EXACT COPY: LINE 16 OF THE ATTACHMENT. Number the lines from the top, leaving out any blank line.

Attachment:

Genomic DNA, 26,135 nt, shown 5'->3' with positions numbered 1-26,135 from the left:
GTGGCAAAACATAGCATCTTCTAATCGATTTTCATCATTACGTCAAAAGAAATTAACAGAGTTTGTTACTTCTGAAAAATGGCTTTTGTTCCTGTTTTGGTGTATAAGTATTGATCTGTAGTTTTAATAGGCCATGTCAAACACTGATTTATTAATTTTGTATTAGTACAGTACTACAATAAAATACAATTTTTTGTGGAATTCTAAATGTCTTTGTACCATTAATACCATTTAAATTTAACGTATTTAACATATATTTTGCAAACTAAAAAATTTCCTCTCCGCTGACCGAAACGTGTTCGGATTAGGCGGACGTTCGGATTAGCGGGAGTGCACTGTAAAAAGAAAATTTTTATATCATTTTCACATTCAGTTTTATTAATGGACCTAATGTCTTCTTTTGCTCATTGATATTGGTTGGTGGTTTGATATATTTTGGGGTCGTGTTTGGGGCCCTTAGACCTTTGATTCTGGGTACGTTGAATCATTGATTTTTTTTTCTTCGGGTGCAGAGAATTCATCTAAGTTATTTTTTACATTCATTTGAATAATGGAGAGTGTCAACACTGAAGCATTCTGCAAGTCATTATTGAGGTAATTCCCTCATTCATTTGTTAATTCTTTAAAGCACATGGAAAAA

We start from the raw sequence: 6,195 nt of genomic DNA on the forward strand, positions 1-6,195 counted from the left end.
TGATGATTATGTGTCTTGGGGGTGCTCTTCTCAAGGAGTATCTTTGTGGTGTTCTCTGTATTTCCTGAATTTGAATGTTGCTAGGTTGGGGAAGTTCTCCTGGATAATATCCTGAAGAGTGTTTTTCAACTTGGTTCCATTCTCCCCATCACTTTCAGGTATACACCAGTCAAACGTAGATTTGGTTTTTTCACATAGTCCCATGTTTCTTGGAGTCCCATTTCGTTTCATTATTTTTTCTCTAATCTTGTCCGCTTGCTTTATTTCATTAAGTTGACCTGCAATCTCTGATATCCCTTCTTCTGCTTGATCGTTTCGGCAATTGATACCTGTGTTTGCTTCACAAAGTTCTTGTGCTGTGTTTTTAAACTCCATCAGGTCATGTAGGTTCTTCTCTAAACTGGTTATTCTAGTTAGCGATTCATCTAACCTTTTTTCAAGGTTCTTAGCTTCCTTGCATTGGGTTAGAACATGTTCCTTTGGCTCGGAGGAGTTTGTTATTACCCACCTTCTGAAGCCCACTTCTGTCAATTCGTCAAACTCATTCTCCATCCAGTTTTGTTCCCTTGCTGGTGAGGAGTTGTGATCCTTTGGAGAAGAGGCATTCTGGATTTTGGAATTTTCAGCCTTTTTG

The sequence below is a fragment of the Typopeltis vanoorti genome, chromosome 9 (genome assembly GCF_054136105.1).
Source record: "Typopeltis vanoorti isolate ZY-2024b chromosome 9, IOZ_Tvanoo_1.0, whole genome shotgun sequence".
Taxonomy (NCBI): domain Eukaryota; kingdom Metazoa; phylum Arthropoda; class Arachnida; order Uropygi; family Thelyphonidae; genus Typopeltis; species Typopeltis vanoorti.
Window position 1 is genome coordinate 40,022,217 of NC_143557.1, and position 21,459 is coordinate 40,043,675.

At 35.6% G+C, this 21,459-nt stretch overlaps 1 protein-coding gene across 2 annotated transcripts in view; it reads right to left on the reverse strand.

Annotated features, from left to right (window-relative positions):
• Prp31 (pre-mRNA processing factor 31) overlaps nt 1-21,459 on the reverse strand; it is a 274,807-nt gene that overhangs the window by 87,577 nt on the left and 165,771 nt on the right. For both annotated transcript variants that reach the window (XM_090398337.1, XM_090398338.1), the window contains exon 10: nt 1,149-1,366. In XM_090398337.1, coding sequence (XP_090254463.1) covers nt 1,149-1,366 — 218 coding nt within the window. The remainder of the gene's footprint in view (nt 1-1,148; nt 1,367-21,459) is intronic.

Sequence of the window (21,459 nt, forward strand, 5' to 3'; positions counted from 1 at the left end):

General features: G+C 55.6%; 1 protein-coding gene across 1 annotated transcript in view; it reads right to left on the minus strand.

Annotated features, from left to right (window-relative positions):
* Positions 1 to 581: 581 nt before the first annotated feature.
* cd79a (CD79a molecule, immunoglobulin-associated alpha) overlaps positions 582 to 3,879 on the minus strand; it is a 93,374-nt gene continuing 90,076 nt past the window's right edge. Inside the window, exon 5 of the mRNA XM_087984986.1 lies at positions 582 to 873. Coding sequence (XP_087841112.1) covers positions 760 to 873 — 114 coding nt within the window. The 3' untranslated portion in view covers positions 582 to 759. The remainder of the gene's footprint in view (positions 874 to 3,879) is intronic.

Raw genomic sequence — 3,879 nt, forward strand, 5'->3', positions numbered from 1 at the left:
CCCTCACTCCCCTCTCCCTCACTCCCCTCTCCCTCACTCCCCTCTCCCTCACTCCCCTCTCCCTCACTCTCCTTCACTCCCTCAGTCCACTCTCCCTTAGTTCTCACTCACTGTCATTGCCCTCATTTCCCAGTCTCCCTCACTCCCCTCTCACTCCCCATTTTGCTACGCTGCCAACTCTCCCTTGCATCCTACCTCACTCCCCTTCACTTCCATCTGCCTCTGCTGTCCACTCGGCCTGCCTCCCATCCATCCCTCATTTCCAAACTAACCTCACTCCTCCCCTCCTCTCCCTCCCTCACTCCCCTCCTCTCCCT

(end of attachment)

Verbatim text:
* cd79a (CD79a molecule, immunoglobulin-associated alpha) overlaps positions 582 to 3,879 on the minus strand; it is a 93,374-nt gene continuing 90,076 nt past the window's right edge. Inside the window, exon 5 of the mRNA XM_087984986.1 lies at positions 582 to 873. Coding sequence (XP_087841112.1) covers positions 760 to 873 — 114 coding nt within the window. The 3' untranslated portion in view covers positions 582 to 759. The remainder of the gene's footprint in view (positions 874 to 3,879) is intronic.